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4th Year

Interior Design


Sibel Yasemin Özgan
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The overall goal of this semester’s design studio was to explore production as an act across the trajectories of three ways of making as highlighted by Carpo (2011)*: hands-making, mechanical making and digital making. For this, students were expected to select a theme / a material and analyze its diverse techniques of making. Based on their research, students designed a space that brings production to the foreground by making it accessible for the city inhabitants. 

Industrial heritage sites are crucial remains of the industrial culture and are of great technological, historical, social and architectural value. Parallel to advancements in technology, adjustments become necessary to maintain building life-cycles. Otherwise, in case they are treated as static artefacts, they become vacant within the city and face the critical danger to be only in historical records without any tangible remains. The Interior Graduation project of the 2019-2020 spring semester focuses on one such a case: the historical İzmir Bomonti Factory, one a few important archeological industrial building complexes that have survived until today. Flour Factory, located in the Halkapınar, Konak district of Izmir, was built in 1912.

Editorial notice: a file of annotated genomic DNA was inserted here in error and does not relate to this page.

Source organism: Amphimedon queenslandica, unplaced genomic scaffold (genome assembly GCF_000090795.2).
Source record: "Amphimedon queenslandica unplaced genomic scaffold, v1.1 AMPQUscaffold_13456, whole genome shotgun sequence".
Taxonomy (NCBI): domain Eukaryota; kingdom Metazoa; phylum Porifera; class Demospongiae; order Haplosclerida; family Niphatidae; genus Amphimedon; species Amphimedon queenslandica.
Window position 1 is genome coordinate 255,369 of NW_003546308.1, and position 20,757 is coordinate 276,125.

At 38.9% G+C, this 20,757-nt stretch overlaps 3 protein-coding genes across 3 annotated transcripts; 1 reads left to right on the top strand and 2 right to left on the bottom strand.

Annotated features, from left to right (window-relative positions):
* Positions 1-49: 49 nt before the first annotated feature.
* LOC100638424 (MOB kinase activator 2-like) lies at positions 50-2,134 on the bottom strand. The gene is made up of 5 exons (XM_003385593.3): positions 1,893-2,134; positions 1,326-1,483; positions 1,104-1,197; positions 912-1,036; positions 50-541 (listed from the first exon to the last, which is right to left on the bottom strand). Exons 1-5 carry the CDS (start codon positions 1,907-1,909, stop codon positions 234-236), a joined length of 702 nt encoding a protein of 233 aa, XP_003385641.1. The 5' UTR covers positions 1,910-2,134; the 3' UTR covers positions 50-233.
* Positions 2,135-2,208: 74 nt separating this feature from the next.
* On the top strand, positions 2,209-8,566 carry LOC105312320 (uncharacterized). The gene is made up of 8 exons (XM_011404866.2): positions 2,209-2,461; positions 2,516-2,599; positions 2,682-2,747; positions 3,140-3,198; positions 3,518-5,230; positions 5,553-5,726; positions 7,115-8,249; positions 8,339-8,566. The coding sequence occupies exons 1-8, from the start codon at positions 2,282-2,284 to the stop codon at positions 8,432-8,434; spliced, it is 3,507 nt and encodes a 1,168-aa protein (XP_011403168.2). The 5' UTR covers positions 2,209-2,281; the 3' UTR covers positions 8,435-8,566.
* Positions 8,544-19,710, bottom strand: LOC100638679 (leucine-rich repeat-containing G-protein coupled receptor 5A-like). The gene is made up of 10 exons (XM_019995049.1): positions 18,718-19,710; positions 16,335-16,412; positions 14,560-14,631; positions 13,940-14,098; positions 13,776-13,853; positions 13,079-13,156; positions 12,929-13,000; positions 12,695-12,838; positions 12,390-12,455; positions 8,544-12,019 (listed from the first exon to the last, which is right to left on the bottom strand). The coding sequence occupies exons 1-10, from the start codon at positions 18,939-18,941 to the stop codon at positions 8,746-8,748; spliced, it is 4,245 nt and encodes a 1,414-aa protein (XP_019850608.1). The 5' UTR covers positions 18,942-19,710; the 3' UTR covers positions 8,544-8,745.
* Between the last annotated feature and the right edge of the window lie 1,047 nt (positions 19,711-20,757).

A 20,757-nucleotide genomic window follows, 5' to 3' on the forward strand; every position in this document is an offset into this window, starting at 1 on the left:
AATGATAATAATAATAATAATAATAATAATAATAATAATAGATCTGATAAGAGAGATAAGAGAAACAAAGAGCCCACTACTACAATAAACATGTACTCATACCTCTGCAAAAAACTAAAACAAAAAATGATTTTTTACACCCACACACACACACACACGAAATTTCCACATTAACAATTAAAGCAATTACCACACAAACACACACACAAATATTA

*Carpo, Mario. The alphabet and the algorithm. MIT Press, 2011.

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